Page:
Why Charles Jordan’s Death Remains A Puzzling Cold War Mystery by the Forward

Why Charles Jordan’s Death Remains A Puzzling Cold War Mystery

Charles Jordan was known as the “Father of Refugees” for good reason. Through the most tumultuous years of the 20th century, he devoted his life to helping Jews and later Palestinians, Vietnamese and others flee war, oppression and conflict, earning a global reputation for shaping the understanding of refugees and the issues connected to their resettlement, rehabilitation and reintegration.

Who knew that his extraordinary career would be overshadowed by his mysterious death?

And who could possibly have known that 50 years after a fisherman found his bloated corpse floating in the Vltava River in Prague, we still would not know what caused his death and who, if anyone, was responsible?

Jordan was the executive vice chairman of the American Jewish Joint Distribution Committee. He was last seen alive the evening of August 16, 1967, leaving Esplanade, the hotel where he and his wife were staying, supposedly to purchase a newspaper. He never returned. His body was recovered four days later. He was 59 years old.

Over the decades, explanations worthy of a John le Carré novel have attached themselves to the mystery of Jordan’s death. Some have blamed it on Middle East terrorists, or an undercover rescue operation gone awry, or a shadowy spy game, or an overdose of psychotropic drugs — all compounded by the secrecy of the Czech government under the iron grip of the Soviet Union.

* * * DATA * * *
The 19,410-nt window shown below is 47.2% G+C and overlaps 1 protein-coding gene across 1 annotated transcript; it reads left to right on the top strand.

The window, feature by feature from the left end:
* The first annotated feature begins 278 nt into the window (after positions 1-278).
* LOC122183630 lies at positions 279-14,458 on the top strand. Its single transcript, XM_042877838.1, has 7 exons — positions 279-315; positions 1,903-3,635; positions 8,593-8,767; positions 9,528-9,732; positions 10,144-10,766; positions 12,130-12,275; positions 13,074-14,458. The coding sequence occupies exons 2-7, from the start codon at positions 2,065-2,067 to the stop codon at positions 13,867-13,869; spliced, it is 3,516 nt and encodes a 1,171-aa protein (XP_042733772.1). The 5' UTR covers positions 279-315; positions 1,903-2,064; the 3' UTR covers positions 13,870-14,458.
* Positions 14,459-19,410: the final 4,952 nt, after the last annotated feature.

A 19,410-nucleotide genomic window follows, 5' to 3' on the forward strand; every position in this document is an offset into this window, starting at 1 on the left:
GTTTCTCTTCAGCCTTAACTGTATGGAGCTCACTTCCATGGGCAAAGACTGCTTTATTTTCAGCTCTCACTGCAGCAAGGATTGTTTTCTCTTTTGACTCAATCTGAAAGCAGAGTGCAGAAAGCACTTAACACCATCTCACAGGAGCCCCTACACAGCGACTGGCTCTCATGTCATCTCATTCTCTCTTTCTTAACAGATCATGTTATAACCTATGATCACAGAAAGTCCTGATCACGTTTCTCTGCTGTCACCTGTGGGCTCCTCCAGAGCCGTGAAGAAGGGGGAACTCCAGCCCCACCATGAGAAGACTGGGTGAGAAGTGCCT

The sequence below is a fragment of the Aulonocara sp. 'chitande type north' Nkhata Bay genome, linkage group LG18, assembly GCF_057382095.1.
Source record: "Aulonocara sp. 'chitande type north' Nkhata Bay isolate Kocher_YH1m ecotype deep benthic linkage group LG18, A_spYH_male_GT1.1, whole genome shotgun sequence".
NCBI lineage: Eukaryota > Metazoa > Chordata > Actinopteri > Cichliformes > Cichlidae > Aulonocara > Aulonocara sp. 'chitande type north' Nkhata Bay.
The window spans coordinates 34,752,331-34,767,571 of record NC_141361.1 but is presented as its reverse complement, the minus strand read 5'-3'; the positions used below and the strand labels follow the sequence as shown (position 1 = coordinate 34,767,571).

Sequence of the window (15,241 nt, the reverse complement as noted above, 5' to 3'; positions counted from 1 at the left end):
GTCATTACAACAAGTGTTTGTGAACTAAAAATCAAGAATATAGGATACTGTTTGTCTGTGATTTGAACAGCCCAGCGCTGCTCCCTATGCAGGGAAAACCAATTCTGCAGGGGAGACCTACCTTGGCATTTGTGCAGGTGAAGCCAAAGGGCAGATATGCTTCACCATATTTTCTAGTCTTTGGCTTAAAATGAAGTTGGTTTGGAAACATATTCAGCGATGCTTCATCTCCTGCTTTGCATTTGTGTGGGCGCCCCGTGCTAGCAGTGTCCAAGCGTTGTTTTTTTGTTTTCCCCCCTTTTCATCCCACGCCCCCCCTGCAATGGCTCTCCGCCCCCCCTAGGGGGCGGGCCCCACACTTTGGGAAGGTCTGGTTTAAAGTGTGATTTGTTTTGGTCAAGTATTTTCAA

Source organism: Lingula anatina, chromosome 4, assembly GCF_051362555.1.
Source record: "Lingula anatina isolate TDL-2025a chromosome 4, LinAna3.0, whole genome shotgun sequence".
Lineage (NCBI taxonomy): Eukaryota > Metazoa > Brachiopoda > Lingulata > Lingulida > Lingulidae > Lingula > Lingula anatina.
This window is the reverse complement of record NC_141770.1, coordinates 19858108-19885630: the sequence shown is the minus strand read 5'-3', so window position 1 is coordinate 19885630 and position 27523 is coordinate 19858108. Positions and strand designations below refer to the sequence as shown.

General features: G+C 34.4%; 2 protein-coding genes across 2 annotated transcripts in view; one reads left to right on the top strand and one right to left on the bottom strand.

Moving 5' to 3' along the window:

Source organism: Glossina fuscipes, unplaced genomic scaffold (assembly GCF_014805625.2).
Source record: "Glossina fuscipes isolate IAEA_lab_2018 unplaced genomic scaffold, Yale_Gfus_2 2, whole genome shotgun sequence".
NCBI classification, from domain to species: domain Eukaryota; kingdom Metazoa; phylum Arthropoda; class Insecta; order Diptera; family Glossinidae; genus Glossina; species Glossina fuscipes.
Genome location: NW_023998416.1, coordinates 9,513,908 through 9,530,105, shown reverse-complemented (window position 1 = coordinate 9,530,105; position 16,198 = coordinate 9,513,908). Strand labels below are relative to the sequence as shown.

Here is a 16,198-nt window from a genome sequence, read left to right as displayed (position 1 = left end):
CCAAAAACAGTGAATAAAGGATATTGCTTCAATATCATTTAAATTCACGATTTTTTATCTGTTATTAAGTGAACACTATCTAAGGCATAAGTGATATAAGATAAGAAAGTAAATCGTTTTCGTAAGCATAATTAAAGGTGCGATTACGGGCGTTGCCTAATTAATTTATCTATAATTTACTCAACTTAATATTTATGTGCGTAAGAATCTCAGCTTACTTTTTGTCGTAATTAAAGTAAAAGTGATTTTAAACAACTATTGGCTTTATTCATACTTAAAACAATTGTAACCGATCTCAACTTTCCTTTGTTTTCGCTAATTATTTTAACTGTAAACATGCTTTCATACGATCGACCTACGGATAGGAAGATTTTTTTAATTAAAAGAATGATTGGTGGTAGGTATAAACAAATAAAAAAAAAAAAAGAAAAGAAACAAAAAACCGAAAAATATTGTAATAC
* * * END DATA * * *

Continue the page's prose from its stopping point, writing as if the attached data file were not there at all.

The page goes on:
And there are tantalizing mysteries within the mystery. The windows of the hotel room where Jordan stayed looked at the Egyptian Embassy; there was a United Arab Airlines office in the hotel, and its Czech secretary was a former agent of the Israeli intelligence. Was Jordan kidnapped and tortured by Egyptians with the consent of the Czech police, as many contend?

Martin Smok has heard it all. In fact, he told me by email from Prague, he has 11 theories about what happened and at least some evidence to prove them all.

Smok is a historian and documentary filmmaker who is about to publish a biography of Jordan in Czech, and who has been obsessed with his story since childhood. Born in 1971 and raised under communism, Smok told me that one of the carefully concealed, illegal books in his family home was by the Czech Secret Service defector Josef Frolik.

“Of course, I read it and kept rereading it, despite the strict parental prohibition,” Smok recalled. “A whole chapter in that book is dedicated to the Charles Jordan case. So I literally grew up with the Jordan mystery.”

Jordan was born in Philadelphia and raised in Berlin; he and his German wife fled to Prague in 1933 after he Nazi storm troopers attacked him. They were able to make their way to the United States. a year later. This early experience as a refugee was formative, Smok said: “He always recognized the individual human beings behind the label ‘refugees,’ and there are thousands of anecdotes attesting to that.”

A frequent visitor to Israel, Jordan could hardly walk down the streets without being thanked by those he assisted, according to the JDC archives. Though he and his wife had no children, he once remarked to an interviewer, “’Do I need children of my own when I have many thousands of them throughout the world?’”

His long association with the JDC took him all over the world. To Cuba, where he assisted refugees who fled Nazi Germany. To Shanghai, where he helped provide relief and rehabilitation to 15,000 Europeans. To Paris, where he worked with government and international agencies to find safe havens for thousands more.